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    $\begingroup$ Oh, yes. I would not expect to see a blind painter in a fully blind society. I was only trying to show that people without sight imagine things. I would expect to see blind sculptors develop, though. After all, why would a blind person not try to sculpt what they felt? As far as marine biologists, why not? Certainly there is a visual component in how these things are done now, but there is no reason a blind society could not catch fish, and with sufficient technological development, everything that is done now in marine biology could be done without sight. $\endgroup$ – Obie 2.0 Jul 21 '15 at 15:28
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Yes.

Bat's have extremely limited sight, but they probably understand 3-dimensional space better than we do.

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  • $\begingroup$ Well, their intuition is better. Physicists and mathematicians have the best understanding. $\endgroup$ – PyRulez Jul 20 '15 at 2:36
  • $\begingroup$ Dolphins, too... $\endgroup$ – WhatRoughBeast Jul 20 '15 at 2:44
  • $\begingroup$ This is a common myth. Bats actually tend to have keener eyesight than humans. $\endgroup$ – AngelPray Jan 14 '19 at 19:14
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Yes.

As a real world example, composers imagine/design new songs.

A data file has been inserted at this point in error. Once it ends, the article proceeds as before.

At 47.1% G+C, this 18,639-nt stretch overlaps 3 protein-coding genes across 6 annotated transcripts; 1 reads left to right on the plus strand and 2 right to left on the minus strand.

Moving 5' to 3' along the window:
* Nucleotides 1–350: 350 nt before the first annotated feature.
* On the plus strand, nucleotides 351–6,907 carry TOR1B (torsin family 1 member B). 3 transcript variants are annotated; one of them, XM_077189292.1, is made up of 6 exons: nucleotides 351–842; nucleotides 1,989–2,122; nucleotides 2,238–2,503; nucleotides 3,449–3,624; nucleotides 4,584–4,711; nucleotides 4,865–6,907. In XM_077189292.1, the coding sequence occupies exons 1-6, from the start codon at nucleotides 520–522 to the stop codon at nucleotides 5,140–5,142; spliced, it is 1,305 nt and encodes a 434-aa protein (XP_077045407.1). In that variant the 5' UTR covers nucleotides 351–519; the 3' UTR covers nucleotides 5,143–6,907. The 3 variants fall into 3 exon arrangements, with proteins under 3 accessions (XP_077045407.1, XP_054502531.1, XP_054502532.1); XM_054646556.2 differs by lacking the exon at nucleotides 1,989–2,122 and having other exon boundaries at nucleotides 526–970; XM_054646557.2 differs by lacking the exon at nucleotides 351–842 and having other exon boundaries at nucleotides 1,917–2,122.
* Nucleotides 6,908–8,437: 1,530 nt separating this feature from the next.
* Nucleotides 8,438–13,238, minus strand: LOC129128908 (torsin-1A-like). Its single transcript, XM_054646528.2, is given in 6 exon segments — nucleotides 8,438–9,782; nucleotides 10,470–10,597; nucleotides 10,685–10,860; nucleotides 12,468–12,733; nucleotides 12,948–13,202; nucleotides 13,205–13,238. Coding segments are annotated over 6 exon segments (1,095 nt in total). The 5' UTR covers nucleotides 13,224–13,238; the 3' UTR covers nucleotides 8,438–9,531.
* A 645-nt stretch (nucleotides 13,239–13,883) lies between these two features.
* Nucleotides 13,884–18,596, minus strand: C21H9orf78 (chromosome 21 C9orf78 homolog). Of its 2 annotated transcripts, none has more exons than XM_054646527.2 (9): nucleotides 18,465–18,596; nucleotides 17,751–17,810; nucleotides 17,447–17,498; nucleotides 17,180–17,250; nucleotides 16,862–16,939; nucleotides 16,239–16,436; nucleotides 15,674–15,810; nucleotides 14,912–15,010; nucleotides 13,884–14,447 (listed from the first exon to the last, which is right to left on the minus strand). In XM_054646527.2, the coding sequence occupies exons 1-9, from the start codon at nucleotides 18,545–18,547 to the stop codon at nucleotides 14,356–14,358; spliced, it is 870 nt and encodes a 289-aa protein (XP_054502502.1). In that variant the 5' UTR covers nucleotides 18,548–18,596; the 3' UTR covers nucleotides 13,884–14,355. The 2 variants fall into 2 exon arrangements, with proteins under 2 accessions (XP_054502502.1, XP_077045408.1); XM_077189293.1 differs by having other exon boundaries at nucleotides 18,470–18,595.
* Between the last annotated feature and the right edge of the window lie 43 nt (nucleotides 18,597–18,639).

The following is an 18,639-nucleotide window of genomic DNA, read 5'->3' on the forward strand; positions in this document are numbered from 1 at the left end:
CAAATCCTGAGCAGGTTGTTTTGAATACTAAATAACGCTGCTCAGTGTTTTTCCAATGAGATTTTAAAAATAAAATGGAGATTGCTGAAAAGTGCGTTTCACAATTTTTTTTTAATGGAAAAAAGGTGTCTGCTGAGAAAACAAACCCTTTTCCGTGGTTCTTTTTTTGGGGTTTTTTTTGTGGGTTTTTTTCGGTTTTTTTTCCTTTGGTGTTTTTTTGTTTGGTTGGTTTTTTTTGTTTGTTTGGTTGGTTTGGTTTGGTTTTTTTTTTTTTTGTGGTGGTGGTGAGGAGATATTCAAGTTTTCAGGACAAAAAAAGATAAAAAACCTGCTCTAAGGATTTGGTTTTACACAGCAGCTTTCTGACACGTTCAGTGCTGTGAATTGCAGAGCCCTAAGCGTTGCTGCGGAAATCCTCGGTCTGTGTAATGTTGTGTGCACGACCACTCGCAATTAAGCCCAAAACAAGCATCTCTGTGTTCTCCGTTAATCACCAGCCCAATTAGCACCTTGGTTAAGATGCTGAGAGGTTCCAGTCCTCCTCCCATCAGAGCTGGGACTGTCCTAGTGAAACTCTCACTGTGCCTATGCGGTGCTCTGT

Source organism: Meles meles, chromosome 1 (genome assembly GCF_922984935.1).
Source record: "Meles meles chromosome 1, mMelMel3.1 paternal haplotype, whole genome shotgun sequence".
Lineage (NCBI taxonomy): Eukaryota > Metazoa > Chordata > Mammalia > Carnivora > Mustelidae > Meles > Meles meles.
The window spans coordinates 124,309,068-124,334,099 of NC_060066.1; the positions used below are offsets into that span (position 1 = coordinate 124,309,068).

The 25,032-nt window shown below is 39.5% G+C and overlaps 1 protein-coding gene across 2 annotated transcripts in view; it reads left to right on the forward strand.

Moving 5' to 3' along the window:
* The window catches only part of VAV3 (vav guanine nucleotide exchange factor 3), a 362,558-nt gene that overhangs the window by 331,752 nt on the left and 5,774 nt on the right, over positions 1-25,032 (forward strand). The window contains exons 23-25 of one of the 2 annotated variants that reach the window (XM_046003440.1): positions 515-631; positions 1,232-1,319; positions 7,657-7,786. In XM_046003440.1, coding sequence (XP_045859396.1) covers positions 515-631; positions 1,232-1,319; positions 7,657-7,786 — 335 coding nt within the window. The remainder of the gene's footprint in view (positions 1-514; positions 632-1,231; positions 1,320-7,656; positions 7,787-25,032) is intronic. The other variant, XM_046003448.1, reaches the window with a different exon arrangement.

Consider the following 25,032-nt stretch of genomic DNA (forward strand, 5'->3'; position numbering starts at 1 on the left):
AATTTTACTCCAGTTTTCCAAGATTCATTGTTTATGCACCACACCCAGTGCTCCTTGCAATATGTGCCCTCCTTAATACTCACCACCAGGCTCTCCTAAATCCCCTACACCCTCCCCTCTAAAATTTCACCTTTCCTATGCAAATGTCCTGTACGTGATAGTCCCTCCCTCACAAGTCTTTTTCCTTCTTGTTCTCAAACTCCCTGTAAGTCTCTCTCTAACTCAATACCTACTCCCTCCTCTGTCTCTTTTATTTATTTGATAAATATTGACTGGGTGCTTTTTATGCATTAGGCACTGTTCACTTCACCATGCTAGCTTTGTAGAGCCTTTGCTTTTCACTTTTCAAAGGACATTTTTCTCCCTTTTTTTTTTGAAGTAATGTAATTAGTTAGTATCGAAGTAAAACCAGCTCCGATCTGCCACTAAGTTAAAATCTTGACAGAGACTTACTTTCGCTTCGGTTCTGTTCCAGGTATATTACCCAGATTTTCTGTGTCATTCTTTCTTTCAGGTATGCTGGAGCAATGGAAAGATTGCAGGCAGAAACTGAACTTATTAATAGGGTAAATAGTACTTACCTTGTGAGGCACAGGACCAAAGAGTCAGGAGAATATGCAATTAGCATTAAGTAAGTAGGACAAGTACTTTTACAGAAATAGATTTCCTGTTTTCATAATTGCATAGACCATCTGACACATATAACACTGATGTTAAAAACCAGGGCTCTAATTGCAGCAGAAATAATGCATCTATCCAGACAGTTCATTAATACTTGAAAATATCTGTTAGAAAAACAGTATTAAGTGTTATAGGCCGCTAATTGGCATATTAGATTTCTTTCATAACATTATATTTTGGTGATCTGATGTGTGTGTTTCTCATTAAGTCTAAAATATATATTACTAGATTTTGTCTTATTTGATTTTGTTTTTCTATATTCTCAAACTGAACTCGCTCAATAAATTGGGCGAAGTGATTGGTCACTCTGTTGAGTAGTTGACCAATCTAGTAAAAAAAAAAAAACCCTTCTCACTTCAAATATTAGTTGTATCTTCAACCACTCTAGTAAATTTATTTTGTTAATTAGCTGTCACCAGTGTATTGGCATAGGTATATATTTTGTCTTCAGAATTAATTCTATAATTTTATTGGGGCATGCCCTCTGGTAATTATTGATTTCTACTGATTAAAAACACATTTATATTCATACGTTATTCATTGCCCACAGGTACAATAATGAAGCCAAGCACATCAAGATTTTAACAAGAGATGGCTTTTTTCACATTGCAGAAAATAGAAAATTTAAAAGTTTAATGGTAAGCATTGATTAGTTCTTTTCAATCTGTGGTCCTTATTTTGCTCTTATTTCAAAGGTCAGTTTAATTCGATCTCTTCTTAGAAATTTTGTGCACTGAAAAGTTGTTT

They wouldn't associate it with "sight", but instead with another sense - probably touch.

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This question is asked by someone who uses their sight more than their other senses. It is proven that when you loose your sight the other senses compensate and are more significant in providing feedback.

Spacial sense can best be imitated for one with sight by turning all lights out and navigating spaces you are familiar with. While you may bump into things, that all changes as you get more familiar with the steps required and placement of those objects. You have a visual memory of that space, but if you do that with a room where someone moves things around and you then navigate that space in pitch black, you will eventually learn what that space "looks" like.

Music and sound are important components without sight. There are blind people who do a form of bat echo-location by listening to the space they are navigating. They will recognize people around them by their breathing, their footsteps, their voices

Touch can also indicate different environment conditions. The air moving around your body can tell how open a space is. The feel of surfaces under your feet can indicate where in a familiar space you are in. There is a tongue device that is similar to the toy where people press their faces or hand in from one side and the rods extend forming that shape on the other... in this instance the rods form a "picture" of the physical space that is read by the wearer's tongue and helps them "see" through touch the space around them.

Smell is another sense that adapts and becomes more pronounced. Smell like touch can give indicators to space, where someone is, who is in that space with them, what objects are present.

Art and imagination in this kind of world will take on things that stimulate the senses. Sound is an obvious choice, but tactile, food, and aromatic forms of art also would be highly appreciated.

The tools and techniques that would develop in a large group without sight might surprise people who depend on sight for most of how they interact with the world.